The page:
Miniature Donkey Showcase: Big ears, big eyes, big personality
CALGARY – The year was 1988, and Sharon Cooke was about to enter into a long-eared love affair.
She didn’t know it at the time, of course. When Sharon and her husband Grant, of Blackie, Alta., headed down to Nebraska to take in the very first miniature donkey sale in the United States, their intent was to diversify the Cooke Livestock brand, which over the years has included Angus cattle and Arabian horses.
It was purely business . . . but as Sharon soon found out, it was packed with pint-sized pleasure.
“We had some llamas with some friends, and then we’d heard that the man who started the llama market in the U.S., Fred Hartman, had got together about 500 miniature jennies (females). We thought, ‘Well, if Fred Hartman thinks this business is going to work, let’s get in on the ground floor,’ ” recalls Sharon.
“We felt miniature donkeys would be a good fit with our farm, but we went into this with a business approach, and I thought I’d never replace my Arabian horses with a donkey,” she adds. “A few years later, though, I looked around at the horses, and I thought: ‘Boy, your ears are short. I don’t like short ears anymore.’
“Then I realized: ‘Oh my . . . I guess I’m hooked on donkeys!’ ”
The Cookes would eventually buy the Hartman herd, start their own annual miniature donkey seminar-auction-show weekend at Blackie in 1992, and become trailblazers in their own right, since nearly every mini donkey breeder in Alberta began with Circle C stock from the Cookes’ breeding herd.
The Cookes played an integral role in 1997 as mini donkeys made their first Calgary Stampede appearance as part of an organized agricultural event — and 15 years later, they’re every bit as involved as these lovable, pint-sized packages get ready for another go-round.
The Stampede’s annual Miniature Donkey Showcase runs from Sneak-a-Peek night, on Thursday, July 5, through Sunday, July 8 in the Agriculture Barns.
Miniature donkeys — standing 36 inches tall or less, but packed with personality — are a perennially popular attraction at Stampede. Year after year, Stampede exit surveys constantly show these sociable little critters among visitors’ lists of personal highlights. That magnetism may be a surprise to some, but not to Wendy Lyon, who chairs the Stampede’s Miniature Donkey committee.
“They’re such gentle little souls,” says Lyon, who operates the Stonegate Acres mini donkey breeding farm in De Winton, just south of Calgary, with her husband Wayne. “Some people believe they’re stubborn, but they’re not in any way — they’re just so bright and cautious. They’re not a flighty animal like a horse, so they’ll stop and observe what’s around them before they proceed.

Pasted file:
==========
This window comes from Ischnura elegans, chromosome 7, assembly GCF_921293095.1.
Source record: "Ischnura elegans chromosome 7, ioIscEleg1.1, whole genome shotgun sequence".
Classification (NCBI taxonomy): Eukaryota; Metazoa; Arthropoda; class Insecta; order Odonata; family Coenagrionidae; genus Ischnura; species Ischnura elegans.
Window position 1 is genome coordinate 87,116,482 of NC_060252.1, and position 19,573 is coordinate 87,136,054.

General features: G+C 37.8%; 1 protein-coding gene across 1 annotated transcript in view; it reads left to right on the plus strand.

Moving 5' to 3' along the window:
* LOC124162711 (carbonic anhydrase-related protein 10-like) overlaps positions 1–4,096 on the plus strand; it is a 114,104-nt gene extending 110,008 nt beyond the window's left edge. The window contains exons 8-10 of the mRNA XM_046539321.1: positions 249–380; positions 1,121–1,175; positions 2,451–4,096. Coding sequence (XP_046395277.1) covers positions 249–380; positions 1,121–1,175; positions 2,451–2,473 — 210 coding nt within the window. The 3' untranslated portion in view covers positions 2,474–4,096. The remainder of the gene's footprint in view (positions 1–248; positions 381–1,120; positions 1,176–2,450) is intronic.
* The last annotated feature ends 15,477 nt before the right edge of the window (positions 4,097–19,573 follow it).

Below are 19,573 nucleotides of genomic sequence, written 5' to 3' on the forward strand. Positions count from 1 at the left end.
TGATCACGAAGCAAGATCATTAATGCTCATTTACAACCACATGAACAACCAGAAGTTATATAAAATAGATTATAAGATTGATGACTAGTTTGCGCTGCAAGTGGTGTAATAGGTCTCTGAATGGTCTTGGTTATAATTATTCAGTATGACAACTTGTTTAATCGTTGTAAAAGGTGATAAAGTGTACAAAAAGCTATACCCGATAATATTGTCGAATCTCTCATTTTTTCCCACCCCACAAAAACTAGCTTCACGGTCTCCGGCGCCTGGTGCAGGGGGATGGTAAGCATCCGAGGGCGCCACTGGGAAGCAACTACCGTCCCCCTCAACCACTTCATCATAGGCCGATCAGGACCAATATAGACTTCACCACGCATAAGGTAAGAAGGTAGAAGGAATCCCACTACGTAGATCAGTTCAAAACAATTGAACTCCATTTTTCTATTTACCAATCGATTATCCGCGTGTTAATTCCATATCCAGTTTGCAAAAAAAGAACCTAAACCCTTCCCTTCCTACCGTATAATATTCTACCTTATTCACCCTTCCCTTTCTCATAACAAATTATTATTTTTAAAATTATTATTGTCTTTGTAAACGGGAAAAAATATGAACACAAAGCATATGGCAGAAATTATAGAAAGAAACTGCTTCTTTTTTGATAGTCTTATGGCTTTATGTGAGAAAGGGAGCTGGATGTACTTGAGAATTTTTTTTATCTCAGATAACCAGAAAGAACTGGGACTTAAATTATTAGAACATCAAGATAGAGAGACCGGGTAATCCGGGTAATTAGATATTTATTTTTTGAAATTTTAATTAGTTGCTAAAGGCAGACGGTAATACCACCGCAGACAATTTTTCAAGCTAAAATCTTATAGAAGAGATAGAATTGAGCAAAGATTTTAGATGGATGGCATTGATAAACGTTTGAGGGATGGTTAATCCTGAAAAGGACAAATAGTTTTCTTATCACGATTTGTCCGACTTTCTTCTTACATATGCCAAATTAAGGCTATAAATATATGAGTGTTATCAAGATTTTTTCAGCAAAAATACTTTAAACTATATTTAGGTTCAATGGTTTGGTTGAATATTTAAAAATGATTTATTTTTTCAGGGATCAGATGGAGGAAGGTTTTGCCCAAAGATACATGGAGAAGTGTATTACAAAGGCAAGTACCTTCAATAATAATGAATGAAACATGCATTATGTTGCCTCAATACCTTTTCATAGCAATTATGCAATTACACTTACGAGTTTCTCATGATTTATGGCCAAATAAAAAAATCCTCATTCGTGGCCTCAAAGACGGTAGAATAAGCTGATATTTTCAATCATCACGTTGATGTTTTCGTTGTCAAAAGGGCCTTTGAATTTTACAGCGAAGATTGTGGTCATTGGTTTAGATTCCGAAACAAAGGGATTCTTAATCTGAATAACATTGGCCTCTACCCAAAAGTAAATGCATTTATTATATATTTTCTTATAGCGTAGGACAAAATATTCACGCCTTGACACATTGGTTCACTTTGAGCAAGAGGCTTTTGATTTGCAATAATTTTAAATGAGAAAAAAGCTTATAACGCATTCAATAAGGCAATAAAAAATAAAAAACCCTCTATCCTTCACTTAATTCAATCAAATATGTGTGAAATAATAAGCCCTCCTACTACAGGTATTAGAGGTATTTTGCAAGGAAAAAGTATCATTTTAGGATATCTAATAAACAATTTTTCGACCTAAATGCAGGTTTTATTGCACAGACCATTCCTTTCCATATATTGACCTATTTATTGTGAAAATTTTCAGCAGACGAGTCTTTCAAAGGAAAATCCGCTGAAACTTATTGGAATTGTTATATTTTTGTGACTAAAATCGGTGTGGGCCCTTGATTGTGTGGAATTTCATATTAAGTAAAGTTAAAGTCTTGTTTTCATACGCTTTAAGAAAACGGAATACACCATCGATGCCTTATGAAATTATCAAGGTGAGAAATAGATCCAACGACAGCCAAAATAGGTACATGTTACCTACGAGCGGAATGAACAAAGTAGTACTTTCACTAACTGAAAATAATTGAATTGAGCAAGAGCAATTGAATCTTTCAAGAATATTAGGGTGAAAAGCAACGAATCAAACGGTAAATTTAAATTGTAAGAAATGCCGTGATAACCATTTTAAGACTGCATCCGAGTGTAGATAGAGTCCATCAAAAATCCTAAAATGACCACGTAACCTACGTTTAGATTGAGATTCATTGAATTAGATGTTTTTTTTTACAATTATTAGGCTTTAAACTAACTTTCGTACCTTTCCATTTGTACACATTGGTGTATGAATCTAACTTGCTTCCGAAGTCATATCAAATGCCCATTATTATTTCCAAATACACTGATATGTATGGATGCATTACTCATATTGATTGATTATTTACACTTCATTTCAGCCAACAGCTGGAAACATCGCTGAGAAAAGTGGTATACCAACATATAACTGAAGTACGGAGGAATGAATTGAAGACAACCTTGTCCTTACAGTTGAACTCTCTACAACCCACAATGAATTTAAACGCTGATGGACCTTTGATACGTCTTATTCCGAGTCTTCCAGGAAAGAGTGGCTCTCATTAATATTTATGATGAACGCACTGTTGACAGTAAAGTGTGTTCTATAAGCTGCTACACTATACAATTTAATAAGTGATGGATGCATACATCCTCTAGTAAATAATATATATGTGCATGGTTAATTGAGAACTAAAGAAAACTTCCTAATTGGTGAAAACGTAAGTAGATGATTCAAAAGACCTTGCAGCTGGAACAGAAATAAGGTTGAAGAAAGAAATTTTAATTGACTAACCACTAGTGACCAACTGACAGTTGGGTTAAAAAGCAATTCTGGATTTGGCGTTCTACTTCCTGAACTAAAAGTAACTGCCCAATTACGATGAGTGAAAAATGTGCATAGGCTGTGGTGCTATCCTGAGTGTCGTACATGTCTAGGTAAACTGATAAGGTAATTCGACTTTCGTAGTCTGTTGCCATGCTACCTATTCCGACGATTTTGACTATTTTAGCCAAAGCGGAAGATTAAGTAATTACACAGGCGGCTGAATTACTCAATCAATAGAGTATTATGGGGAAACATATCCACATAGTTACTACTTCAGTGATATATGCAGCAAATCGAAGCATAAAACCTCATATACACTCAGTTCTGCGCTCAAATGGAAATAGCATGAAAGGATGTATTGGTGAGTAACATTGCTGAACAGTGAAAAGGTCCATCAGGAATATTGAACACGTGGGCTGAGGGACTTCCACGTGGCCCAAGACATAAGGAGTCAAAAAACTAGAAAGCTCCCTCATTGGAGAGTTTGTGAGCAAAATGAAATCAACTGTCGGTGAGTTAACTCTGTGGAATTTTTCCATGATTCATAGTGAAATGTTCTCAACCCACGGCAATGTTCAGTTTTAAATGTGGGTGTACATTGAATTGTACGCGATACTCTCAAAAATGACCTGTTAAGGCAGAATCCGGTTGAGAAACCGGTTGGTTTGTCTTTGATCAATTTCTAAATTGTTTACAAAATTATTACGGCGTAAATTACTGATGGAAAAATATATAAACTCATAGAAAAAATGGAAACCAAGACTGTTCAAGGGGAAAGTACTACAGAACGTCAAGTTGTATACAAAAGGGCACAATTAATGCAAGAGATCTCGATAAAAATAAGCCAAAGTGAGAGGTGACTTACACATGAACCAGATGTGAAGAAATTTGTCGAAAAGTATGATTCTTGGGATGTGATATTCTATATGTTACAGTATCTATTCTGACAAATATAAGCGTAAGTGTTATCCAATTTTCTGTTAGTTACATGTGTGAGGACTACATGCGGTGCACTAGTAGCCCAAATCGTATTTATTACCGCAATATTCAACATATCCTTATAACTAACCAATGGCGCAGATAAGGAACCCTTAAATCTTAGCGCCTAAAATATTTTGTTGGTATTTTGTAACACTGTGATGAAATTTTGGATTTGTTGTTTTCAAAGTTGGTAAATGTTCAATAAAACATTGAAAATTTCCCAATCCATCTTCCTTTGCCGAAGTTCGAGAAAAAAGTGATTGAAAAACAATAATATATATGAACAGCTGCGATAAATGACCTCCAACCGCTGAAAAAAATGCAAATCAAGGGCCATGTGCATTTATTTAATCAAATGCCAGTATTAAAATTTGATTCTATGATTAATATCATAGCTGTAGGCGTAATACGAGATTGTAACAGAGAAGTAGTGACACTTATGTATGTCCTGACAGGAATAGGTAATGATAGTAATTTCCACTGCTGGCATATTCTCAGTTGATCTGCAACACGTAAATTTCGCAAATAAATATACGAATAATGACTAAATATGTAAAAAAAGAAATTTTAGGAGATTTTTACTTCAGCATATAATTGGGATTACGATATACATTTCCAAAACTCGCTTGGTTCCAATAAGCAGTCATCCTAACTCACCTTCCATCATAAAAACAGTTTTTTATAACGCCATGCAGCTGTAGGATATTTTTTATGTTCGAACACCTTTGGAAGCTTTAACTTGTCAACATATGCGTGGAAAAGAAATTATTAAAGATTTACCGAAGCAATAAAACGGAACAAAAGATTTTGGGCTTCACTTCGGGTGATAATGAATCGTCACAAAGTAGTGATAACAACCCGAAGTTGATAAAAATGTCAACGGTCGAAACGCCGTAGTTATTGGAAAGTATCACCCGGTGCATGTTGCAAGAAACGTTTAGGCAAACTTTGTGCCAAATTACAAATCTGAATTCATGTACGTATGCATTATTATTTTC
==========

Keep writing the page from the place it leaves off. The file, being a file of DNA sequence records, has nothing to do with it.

“They’re a gentle, trusting animal that forms a very strong bond. When you come home and you’ve had a tough day at work, they’re waiting for you at home with unconditional love. Their great big ears, their great big eyes — they’re just wonderful animals.”
Because of their magnetic, calming nature, miniature donkeys are popular as companion animals on farms and acreages. And because of their intelligence, they’re also used extensively in the performance ring, in classes ranging from halter, trail, in-hand jumping, and snigging to pleasure driving, obstacle driving, pole dragging, pole bending, and barrel racing with carts.
In just under a quarter-century, the Cookes have sold hundreds of mini donkeys all over the world — to owners and breeders in Ireland, Belgium, and France, nearly every American state, and more than half of Canada’s provinces. Wayne Lyon, meanwhile, is constantly being booked for weekend training sessions with owners across North America.
Top breeders in the industry, as they do every year, will be on hand at the Stampede’s Miniature Donkey Showcase to answer questions about these little Jennets and Jacks.
The miniature donkeys will have their special day in the Agriculture 100 spotlight on Saturday, July 7 at the Victoria Pavilion. Former Stampede champions will be brought back to The Greatest Outdoor Show on Earth to mingle with Stampede visitors, while the minis will also demonstrate their ring prowess by negotiating obstacle courses that include bridges, pylons, jumps and ropes. And the younger visitors will surely get a kick out of the donkey-ear headgear giveaways.
The Miniature Donkey Showcase is open from 5 to 8 p.m. on Thursday, July 5, and from 11 a.m. to 8 p.m. on Friday, July 6, Saturday, July 7, and Sunday, July 8.
The Stampede will be webcasting all events being held in the Scotiabank Saddledome and the Big Top this year. Visit http://ag.calgarystampede.com/saddledome-ustream for live streaming of Saddledome action, and http://ag.calgarystampede.com/big-top-ustream for events under the Big Top.
Groundbreaking will soon begin on one of the most significant infrastructure projects in Stampede history — the Agrium Western Event Centre, which will be the largest facility of its kind in Canada upon completion. For details and artistic renderings of this magnificent 150,000-square-foot agriculture showcase and competition venue, scheduled for completion in 2014, visit http://corporate.calgarystampede.com/about/park-development/agrium-western-event-centre/
For more information, please contact:
Ag Media Committee Chair
Agriculture Media Writer
Agriculture Program Coordinator